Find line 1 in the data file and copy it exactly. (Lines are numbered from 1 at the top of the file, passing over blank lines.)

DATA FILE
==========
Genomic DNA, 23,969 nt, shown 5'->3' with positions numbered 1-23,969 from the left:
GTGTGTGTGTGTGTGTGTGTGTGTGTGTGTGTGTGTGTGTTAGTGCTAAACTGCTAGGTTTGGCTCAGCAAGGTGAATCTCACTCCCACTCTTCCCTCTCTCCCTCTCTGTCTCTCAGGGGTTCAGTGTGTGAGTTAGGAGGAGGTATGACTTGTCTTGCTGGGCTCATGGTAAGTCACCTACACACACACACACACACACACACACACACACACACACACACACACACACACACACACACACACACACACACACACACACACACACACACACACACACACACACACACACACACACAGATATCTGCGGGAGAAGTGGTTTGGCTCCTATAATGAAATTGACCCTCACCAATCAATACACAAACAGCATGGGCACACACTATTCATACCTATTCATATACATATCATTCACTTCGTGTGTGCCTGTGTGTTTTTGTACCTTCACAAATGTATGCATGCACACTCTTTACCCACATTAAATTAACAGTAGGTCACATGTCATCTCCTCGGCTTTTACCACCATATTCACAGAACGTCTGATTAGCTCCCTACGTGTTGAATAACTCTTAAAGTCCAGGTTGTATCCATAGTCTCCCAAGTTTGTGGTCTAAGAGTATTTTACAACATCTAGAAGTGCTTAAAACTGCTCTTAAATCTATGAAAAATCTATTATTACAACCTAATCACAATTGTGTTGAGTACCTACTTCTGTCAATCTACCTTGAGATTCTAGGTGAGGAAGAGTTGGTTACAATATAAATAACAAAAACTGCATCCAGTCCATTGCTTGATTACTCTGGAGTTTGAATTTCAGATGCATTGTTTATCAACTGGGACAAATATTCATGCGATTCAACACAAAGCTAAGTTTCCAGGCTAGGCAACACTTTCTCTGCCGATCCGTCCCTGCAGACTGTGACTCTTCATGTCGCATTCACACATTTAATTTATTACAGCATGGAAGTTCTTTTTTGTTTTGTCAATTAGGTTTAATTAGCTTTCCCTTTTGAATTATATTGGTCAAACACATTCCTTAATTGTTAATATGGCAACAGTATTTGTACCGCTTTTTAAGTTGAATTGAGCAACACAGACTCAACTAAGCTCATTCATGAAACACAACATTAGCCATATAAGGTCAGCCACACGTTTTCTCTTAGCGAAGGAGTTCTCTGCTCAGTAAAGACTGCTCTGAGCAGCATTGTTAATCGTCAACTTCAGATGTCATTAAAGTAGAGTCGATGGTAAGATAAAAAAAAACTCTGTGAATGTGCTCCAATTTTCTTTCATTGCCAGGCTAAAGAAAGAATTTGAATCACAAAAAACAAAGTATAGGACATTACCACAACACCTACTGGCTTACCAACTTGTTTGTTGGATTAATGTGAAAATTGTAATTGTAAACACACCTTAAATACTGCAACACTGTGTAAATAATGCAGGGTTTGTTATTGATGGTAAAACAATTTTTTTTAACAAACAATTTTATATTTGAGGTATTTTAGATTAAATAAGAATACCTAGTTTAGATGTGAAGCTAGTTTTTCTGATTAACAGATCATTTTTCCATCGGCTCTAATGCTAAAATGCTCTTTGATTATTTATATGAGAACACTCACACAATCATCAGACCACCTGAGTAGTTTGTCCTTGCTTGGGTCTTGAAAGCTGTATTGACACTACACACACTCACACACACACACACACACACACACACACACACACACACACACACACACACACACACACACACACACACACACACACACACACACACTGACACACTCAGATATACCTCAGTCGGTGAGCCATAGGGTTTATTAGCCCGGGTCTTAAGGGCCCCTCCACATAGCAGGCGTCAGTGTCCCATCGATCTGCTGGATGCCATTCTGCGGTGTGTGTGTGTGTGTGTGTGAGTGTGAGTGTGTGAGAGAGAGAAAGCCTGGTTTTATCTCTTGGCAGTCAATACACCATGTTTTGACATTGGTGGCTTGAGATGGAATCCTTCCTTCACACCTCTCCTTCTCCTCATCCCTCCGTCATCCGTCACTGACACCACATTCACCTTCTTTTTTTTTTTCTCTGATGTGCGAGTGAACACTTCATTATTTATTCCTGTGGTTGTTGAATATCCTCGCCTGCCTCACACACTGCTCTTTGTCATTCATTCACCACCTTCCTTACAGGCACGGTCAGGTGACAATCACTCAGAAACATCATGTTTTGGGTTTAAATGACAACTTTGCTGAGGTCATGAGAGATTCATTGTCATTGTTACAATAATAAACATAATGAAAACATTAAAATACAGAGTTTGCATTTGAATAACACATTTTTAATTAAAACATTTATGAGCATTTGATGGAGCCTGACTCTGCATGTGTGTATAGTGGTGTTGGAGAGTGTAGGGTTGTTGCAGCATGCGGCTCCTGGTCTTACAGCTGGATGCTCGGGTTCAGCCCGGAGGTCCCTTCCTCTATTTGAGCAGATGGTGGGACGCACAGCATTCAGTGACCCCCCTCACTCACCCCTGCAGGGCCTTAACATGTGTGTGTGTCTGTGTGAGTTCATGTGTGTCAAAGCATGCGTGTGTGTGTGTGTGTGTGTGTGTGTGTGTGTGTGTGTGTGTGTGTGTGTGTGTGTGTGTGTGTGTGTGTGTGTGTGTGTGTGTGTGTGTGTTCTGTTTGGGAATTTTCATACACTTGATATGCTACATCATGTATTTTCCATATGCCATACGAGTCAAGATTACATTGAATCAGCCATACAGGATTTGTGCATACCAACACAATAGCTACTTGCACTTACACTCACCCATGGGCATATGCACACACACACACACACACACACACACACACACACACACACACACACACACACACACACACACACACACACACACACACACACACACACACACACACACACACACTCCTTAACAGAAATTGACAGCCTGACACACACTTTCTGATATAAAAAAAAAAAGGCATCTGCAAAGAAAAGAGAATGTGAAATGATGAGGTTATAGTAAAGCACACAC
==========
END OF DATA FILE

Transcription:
Genomic DNA, 23,969 nt, shown 5'->3' with positions numbered 1-23,969 from the left: